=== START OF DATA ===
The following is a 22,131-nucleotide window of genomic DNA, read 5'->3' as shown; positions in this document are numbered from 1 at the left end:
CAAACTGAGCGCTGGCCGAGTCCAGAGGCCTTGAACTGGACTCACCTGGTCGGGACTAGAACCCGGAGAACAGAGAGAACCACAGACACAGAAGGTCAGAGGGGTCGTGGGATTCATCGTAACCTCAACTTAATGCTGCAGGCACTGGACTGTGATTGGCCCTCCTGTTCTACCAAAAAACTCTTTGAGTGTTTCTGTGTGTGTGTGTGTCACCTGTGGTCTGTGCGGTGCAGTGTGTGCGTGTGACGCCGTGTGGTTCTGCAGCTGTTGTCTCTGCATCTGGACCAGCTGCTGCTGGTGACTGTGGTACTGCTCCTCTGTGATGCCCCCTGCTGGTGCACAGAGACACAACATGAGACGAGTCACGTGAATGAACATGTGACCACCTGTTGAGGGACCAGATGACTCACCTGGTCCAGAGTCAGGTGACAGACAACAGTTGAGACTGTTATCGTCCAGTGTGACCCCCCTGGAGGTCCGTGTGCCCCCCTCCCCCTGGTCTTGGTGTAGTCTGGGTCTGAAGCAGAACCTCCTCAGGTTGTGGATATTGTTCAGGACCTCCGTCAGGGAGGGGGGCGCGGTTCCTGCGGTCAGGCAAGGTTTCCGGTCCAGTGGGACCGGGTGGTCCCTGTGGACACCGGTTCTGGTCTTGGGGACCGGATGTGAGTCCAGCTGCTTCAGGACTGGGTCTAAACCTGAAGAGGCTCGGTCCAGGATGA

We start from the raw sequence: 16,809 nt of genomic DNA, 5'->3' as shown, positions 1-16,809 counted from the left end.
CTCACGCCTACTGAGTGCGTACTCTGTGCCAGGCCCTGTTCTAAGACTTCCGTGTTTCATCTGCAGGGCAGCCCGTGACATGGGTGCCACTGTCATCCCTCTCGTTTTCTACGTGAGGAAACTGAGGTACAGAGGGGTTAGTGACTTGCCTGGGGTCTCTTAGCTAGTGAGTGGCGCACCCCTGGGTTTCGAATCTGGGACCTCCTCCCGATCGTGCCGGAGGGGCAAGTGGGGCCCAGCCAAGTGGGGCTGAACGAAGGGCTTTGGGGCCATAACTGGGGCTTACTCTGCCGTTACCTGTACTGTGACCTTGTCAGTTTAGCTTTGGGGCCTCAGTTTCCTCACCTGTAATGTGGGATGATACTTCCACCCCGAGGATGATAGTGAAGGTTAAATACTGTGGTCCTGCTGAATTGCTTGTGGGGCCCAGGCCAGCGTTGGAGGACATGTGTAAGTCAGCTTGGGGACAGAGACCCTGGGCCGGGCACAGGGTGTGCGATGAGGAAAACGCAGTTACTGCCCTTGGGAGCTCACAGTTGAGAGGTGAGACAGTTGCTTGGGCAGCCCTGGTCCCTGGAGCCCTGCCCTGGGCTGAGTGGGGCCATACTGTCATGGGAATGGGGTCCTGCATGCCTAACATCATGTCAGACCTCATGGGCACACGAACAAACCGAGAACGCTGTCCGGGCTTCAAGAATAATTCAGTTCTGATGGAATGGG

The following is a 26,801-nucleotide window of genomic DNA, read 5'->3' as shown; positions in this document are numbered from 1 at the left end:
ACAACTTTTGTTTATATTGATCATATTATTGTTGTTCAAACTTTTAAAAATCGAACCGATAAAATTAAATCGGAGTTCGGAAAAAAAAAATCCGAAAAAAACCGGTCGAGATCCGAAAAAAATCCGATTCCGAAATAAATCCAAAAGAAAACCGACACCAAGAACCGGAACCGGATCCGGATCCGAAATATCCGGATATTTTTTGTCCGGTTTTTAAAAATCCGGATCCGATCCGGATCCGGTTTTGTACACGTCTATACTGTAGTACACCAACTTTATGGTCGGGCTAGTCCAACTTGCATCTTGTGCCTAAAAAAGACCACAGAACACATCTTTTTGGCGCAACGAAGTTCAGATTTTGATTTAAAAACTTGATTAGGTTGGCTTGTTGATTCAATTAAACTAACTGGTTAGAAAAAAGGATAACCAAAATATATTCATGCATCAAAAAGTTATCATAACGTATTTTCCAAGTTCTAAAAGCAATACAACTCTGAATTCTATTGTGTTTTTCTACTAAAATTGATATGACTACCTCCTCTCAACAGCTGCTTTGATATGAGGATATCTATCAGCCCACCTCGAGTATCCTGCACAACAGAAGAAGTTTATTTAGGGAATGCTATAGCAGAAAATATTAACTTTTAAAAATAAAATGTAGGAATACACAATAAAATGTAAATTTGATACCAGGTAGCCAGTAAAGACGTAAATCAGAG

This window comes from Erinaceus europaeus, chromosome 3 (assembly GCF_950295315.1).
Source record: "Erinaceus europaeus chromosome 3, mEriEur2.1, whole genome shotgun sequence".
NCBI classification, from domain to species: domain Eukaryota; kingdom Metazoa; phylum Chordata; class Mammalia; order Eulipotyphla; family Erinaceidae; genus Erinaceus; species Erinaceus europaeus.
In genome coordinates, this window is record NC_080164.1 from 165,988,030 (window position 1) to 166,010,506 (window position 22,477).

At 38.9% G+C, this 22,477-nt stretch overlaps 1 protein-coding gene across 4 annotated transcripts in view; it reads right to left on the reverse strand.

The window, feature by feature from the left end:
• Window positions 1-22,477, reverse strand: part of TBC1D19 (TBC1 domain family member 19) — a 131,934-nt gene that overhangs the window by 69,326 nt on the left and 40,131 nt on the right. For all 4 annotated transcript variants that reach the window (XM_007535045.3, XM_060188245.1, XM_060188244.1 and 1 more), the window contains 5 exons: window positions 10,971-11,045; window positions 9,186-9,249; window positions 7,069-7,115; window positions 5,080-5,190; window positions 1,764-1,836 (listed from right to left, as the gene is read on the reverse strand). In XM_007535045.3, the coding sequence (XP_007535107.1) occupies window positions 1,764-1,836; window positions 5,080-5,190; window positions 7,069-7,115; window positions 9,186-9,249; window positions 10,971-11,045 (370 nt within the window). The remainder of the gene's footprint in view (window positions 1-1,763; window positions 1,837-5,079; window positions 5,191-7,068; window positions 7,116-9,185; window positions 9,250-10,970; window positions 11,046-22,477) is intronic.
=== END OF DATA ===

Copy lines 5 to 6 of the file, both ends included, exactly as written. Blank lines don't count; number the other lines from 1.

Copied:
The following is a 26,801-nucleotide window of genomic DNA, read 5'->3' as shown; positions in this document are numbered from 1 at the left end:
ACAACTTTTGTTTATATTGATCATATTATTGTTGTTCAAACTTTTAAAAATCGAACCGATAAAATTAAATCGGAGTTCGGAAAAAAAAAATCCGAAAAAAACCGGTCGAGATCCGAAAAAAATCCGATTCCGAAATAAATCCAAAAGAAAACCGACACCAAGAACCGGAACCGGATCCGGATCCGAAATATCCGGATATTTTTTGTCCGGTTTTTAAAAATCCGGATCCGATCCGGATCCGGTTTTGTACACGTCTATACTGTAGTACACCAACTTTATGGTCGGGCTAGTCCAACTTGCATCTTGTGCCTAAAAAAGACCACAGAACACATCTTTTTGGCGCAACGAAGTTCAGATTTTGATTTAAAAACTTGATTAGGTTGGCTTGTTGATTCAATTAAACTAACTGGTTAGAAAAAAGGATAACCAAAATATATTCATGCATCAAAAAGTTATCATAACGTATTTTCCAAGTTCTAAAAGCAATACAACTCTGAATTCTATTGTGTTTTTCTACTAAAATTGATATGACTACCTCCTCTCAACAGCTGCTTTGATATGAGGATATCTATCAGCCCACCTCGAGTATCCTGCACAACAGAAGAAGTTTATTTAGGGAATGCTATAGCAGAAAATATTAACTTTTAAAAATAAAATGTAGGAATACACAATAAAATGTAAATTTGATACCAGGTAGCCAGTAAAGACGTAAATCAGAG